Traversing the Smokies pt. 2: AT Days 17-18
Another early start had me on trail by 7:15, beginning my hike through a 2 mile flat section through the moss-covered spruce forests. Just over 4 miles into the hike, the trail descends to Newfound Gap, a popular trailhead for day hikers and section hikers. I met up with Nurdle there, and we enjoyed some trail magic while soaking in the views. Fresh fruit never tasted so good.
After 4 miles of gradual ascending on rocky terrain back up to above 6,000 feet, a short side trail takes hikers to a rocky outcrop called Charlie’s Bunion, offering stunning views of the rugged peaks of the Great Smoky Mountains. The AT continues along the ridge for about another mile, offering constant views of the mountains on both sides of the ridge. I can now understand why the GSMNP is the top visited national park in the country.
For the remainder of the day, the AT would continue to climb as I ascended Laurel Top Mountain, where I stopped to enjoy a lunch break with a view. I was beginning to feel the miles at this point, but 6 miles still remained until my destination for the night.
The last two miles of the day consisted of long, gradual inclines that just seemed to go on forever. These climbs were more mentally tough than they were physically; just as I thought I was done with the climbing, I turned the bend to see another long, rocky, gradual climb for as far as I could see. This process repeated multiple times. Part of me cursed the trail for these challenging climbs right at the end of a 20 mile effort, but I would not be broken.
I put my head down, dug deep, and finally arrived at the jam-packed Tri Corner Knob Shelter just after 4:00, completing my third ~20 mile effort in a row. I was lucky to snag a tiny flat spot for my tent, surrounded by more tents than I have ever seen in one area before.
In order to beat the massive crowd of hikers, I was hiking by 6:45 AM, my earliest start thus far. Just like the previous day, the first couple miles consisted of more flat hiking through the captivating spruce forests. I was running low on fumes, but I was determined to finish strong as my pace began to quicken. A couple more long, rocky, gradual climbs followed before descending down to low gap.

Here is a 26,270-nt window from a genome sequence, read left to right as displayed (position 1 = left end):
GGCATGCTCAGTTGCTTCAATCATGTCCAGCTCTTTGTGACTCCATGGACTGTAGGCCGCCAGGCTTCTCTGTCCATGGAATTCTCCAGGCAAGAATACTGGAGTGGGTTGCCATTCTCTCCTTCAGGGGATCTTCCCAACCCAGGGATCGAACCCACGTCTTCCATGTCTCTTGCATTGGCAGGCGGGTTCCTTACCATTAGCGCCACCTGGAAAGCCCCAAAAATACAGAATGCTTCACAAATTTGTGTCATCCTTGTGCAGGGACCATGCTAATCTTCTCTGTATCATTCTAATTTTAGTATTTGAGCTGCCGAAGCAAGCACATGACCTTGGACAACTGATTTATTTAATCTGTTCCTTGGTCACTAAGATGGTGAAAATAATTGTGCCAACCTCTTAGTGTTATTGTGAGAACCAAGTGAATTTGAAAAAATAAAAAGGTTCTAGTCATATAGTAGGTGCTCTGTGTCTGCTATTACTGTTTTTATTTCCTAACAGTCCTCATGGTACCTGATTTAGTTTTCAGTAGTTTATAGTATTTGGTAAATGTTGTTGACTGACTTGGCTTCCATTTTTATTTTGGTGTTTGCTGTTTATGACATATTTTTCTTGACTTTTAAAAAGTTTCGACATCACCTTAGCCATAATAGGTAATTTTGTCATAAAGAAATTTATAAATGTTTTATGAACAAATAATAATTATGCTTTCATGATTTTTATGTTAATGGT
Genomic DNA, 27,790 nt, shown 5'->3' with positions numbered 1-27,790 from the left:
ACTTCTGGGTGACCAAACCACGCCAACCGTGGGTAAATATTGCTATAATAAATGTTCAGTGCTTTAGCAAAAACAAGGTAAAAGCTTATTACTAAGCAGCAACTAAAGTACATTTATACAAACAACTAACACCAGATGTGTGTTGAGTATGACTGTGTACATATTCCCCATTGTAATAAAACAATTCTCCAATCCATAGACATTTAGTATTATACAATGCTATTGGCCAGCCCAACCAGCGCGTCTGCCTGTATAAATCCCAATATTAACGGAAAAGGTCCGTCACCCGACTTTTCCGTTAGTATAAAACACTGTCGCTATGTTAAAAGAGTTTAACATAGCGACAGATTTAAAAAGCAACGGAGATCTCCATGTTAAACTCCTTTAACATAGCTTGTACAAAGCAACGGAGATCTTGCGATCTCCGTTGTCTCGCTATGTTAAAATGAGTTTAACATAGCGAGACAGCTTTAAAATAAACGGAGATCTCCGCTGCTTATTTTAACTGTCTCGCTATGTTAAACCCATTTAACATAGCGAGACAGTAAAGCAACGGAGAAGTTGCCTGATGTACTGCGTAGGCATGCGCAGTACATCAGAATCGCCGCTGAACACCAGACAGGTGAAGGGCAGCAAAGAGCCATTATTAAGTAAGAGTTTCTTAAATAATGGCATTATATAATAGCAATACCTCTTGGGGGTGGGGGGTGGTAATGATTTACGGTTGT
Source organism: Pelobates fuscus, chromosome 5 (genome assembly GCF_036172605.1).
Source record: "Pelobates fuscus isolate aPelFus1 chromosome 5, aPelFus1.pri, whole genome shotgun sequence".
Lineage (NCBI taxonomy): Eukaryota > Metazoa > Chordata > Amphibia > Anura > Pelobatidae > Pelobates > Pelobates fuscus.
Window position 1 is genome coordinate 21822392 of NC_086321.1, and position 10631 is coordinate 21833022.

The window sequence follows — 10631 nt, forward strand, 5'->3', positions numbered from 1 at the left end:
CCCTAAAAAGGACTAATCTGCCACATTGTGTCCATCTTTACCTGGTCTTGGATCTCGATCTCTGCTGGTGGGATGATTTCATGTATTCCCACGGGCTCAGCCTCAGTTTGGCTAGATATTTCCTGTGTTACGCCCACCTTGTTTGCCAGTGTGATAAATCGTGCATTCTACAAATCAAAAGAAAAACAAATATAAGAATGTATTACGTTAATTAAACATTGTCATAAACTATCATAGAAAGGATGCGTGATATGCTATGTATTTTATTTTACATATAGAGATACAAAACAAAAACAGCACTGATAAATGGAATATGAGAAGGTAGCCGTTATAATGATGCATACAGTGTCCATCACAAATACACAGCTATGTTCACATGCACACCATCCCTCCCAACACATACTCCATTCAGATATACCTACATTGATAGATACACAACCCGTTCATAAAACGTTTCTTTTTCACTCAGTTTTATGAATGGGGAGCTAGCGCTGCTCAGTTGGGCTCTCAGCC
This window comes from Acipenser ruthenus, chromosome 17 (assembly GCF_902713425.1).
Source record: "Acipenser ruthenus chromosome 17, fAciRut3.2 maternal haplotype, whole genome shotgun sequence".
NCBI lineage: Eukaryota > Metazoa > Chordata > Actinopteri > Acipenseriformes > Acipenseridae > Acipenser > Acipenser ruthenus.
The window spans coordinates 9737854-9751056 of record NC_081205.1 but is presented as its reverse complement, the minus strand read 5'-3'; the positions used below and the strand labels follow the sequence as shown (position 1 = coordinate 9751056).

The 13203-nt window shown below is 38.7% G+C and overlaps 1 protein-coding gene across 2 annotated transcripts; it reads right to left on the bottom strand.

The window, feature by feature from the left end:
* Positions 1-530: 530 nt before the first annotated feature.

The climb up Mt Cammerer was the final test of the Smokies before the 5 mile descent out of the mountains down to Davenport Gap, the northern boundary of the Great Smoky Mountain National Park. I arrived at the gap 16 miles into my day just before 12:30. All that was left was an easy 2 mile walk to the Standing Bear Farm Hostel to enjoy a relaxing evening with other hikers.
Touching the sign at Davenport Gap, an instant wave of emotions that are tough to describe in writing overwhelmed me. I had set an ambitious goal for myself a few days prior, a goal that I had to dig deep to complete. I was proud of myself for pushing myself close to my limits, and then pushing some more. But I wasn’t satisfied; I was hungry for more challenges. I was hooked to the adrenaline rush I felt from achieving a challenging goal. This felt like a small victory for a bigger project, a big project that I am more determined to finish now more than ever. I want this for myself so badly, and I’ll be damned if I won’t be touching that sign on top of Mt Katahdin.
I left the Smokies a stronger hiker than when I had entered; both physically and mentally. My time in the Smokies had taught me to never be afraid to set the bar high for myself, and that setting ambitious goals not only on trail, but in everyday life, is vital for self-growth. If you don’t have high expectations for yourself, how can you expect to become a better person? Digging deep when you feel like the end isn’t in sight is what makes us all stronger at the end of the day, in my opinion.
This website contains affiliate links, which means The Trek may receive a percentage of any product or service you purchase using the links in the articles or advertisements. The buyer pays the same price as they would otherwise, and your purchase helps to support The Trek's ongoing goal to serve you quality backpacking advice and information. Thanks for your support!
To learn more, please visit the About This Site page.